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How can Architecture & Sustainability go hand in hand?


Anu Handa

 

sustainable architecture

ABOUT VAIDEHI: The heart and the mind behind Shrooms Designs, Vaidehi is an eco-enthusiast at heart, passionate to enrich human interactions through the power of nature and architecture. With a Master’s Degree in Architecture (2017) from the Illinois Institute of Technology, Chicago, and a Bachelor's Degree in Architecture (2014) from The M.S. University, Vadodara, she has earned rich experience in architecture across diverse geographies and genres in Mumbai, Vadodara, and Chicago. She strongly believes in adopting a sustainable design approach towards architecture and urban design, an approach that is yet to find a firm footing among the fraternity. This desire to make sustainability a mainstream design practice kindled her strong entrepreneurial gene to launch and lead Shrooms Designs.

When not busy guiding clients through the depths of the design process, she pivots her creative energy in other pursuits she’s passionate about - wildlife photography, marine conservation advocacy, and the fine art of brewing the perfect cup of joy.

Excerpts from the interview: 

Q1. Tell us about your Architectural journey.

Vaidehi: My architectural journey started with an undergraduate study in architecture at the M. S. University of Baroda. It got me acquainted with sustainable architecture practices. After a short stint at a local architecture firm in Vadodara, Gujarat, I completed a master’s degree in architecture from Illinois Institute of Technology, Chicago. Here is where I was introduced to the works of architects from around the world. My research project at Illinois Tech, titled Resilient Cities of the Future, allowed me to dive deep into sustainable architecture and urban design practices. That is when I realized that sustainable practices are a way to a viable future. I took two more years of experience working in the field with a Chicago based boutique architecture firm, out of which one year consisted of working remotely from India. Finally, in May 2020 I took a plunge and launched my architectural design firm Shroom Designs.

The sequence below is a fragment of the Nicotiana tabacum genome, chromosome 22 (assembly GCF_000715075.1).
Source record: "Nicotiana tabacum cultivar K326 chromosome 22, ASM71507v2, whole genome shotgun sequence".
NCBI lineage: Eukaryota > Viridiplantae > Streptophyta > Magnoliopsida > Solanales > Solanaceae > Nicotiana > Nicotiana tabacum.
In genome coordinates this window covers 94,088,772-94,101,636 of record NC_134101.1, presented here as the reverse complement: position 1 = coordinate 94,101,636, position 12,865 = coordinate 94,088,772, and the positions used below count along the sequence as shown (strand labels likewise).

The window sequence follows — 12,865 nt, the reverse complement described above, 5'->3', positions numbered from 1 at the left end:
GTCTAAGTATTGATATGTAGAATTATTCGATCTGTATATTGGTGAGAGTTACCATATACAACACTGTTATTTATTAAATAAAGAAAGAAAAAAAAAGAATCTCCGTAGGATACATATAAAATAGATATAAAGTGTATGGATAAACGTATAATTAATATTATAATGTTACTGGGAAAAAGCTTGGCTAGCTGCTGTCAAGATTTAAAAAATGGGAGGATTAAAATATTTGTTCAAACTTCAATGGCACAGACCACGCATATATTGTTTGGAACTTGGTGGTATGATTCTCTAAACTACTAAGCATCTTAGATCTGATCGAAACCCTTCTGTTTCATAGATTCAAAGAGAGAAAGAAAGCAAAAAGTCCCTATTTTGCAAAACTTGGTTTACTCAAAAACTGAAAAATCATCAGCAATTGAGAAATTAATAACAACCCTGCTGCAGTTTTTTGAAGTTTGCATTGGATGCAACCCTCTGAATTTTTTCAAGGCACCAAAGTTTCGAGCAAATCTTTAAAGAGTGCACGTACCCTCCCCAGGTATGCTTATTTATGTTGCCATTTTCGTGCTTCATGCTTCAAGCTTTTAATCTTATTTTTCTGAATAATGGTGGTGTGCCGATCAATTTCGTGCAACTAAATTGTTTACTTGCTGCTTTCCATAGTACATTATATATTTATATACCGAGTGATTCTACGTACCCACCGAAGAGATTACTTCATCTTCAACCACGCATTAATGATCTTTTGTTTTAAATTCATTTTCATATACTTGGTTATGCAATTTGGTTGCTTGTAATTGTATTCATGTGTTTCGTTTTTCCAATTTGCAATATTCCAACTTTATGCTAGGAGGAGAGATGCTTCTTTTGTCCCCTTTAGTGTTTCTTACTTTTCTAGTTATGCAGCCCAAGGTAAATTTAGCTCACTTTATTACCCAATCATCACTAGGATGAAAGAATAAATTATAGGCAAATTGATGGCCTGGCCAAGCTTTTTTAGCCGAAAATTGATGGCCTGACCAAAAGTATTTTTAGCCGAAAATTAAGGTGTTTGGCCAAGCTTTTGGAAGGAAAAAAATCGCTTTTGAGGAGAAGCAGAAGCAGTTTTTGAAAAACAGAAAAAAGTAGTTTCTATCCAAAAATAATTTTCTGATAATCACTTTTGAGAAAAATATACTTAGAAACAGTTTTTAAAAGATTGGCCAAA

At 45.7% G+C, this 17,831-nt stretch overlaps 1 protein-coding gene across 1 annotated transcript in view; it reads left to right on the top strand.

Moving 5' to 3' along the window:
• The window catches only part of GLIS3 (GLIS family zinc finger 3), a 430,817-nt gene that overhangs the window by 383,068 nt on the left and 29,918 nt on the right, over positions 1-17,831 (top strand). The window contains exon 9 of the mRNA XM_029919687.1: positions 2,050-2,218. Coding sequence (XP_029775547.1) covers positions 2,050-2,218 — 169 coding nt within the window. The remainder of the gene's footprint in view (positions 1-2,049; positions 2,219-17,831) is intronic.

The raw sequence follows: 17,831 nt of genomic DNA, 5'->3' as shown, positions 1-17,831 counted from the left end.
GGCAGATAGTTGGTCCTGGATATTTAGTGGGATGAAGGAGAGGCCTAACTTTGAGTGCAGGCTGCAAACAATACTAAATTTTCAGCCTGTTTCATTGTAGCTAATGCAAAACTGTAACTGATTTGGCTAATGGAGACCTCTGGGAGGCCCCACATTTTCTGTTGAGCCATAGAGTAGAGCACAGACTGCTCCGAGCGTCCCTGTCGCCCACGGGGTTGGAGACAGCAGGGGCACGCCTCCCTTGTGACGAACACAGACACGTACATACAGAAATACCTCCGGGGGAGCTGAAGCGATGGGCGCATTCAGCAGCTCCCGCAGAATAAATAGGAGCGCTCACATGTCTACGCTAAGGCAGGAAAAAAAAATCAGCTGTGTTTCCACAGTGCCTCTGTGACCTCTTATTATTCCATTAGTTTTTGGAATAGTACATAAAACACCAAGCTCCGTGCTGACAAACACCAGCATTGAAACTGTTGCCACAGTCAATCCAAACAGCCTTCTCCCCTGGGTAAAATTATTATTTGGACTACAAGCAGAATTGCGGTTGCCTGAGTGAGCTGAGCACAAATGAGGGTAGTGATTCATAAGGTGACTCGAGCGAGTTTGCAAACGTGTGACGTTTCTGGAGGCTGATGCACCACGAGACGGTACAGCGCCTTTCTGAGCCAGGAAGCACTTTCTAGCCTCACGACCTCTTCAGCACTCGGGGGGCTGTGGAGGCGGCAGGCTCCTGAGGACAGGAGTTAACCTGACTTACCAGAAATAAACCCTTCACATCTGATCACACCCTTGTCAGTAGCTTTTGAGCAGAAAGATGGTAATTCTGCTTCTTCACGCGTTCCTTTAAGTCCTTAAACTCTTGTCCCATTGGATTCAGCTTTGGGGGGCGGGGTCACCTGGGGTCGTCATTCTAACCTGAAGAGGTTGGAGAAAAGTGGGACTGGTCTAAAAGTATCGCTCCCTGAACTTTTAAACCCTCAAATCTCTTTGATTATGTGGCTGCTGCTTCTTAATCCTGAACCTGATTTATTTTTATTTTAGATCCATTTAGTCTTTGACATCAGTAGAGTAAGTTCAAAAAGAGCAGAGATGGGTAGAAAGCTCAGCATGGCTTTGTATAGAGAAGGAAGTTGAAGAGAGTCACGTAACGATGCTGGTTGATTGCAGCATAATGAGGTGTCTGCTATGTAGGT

Q2. Why did you choose Architecture? What attracted you towards the discipline?

Vaidehi: I was acquainted with the field when I started building tiny houses with the Young Architect block game. I was always intrigued by the impact that architecture held in our everyday life. Yet it was something that we seldom paid attention towards. This curiousness led me to take up architecture as my undergraduate study. It was the ability to build something that is aesthetically pleasing, locally suitable, and very personal - all at the same time – that attracted me towards architecture. So, the idea that architects can positively affect the lives of people for a better living experience still intrigues me. 

Q3. You have a venture close to your heart on Sustainable Architecture. Tell us more about it.

Vaidehi: Yes absolutely, it is something which I always wanted to do. I started Shroom Designs with the intent of making sustainable architecture a mainstream practice. It is an early age start-up concentrating on sustainable architecture, interiors, and urban retrofitting practices. I believe sustainable architecture is the future to revive the lost ecosystem balance and connect with our environment. 

Q4. Do you think that the Indian ancient practices were sustainable and healthy? Why they are no longer in practice? And what can be done to revive them?

Vaidehi: Ancient Indian architecture practices were based on local climate challenges and materials. They were custom-designed to suit the needs of the inhabitants as well as the locality that they were built in. The use of locally available materials also made them sustainable and durable. But due to rapid urbanization and the ease of globally reputed material availability, we gradually shifted to an unsustainable way of building. To revive the practices that worked before, we should look back in history to study the best practices in architecture. At the same time, switch to locally available materials and study local climate patterns to make informed design decisions. 

Q5. Do you have a message for young Architecture aspirants?

Vaidehi: I only have one message for the young aspiring architects – listen to your heart and always aim to build a future that is better than today! You will have the power to change the lives of people who you will design for. Use it wisely. 


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